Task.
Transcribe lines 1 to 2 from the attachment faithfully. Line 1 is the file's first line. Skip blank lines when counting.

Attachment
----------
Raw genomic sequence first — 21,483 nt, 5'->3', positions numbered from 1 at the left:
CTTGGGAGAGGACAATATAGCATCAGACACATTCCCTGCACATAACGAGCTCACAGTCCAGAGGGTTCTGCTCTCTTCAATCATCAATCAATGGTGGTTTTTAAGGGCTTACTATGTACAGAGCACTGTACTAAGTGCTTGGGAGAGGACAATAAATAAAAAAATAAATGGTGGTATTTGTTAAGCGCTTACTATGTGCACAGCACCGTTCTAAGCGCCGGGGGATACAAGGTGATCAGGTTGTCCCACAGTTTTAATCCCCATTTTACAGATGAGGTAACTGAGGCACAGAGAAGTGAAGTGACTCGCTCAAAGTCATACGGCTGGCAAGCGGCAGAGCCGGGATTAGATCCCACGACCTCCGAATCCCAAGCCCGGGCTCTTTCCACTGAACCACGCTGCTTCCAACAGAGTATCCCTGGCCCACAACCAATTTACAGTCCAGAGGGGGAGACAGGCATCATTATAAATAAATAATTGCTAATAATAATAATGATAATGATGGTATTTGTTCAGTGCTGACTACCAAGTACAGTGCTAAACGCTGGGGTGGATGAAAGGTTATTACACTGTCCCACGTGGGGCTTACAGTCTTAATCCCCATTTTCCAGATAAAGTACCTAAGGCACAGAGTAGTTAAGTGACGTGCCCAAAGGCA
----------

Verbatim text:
Raw genomic sequence first — 21,483 nt, 5'->3', positions numbered from 1 at the left:
CTTGGGAGAGGACAATATAGCATCAGACACATTCCCTGCACATAACGAGCTCACAGTCCAGAGGGTTCTGCTCTCTTCAATCATCAATCAATGGTGGTTTTTAAGGGCTTACTATGTACAGAGCACTGTACTAAGTGCTTGGGAGAGGACAATAAATAAAAAAATAAATGGTGGTATTTGTTAAGCGCTTACTATGTGCACAGCACCGTTCTAAGCGCCGGGGGATACAAGGTGATCAGGTTGTCCCACAGTTTTAATCCCCATTTTACAGATGAGGTAACTGAGGCACAGAGAAGTGAAGTGACTCGCTCAAAGTCATACGGCTGGCAAGCGGCAGAGCCGGGATTAGATCCCACGACCTCCGAATCCCAAGCCCGGGCTCTTTCCACTGAACCACGCTGCTTCCAACAGAGTATCCCTGGCCCACAACCAATTTACAGTCCAGAGGGGGAGACAGGCATCATTATAAATAAATAATTGCTAATAATAATAATGATAATGATGGTATTTGTTCAGTGCTGACTACCAAGTACAGTGCTAAACGCTGGGGTGGATGAAAGGTTATTACACTGTCCCACGTGGGGCTTACAGTCTTAATCCCCATTTTCCAGATAAAGTACCTAAGGCACAGAGTAGTTAAGTGACGTGCCCAAAGGCA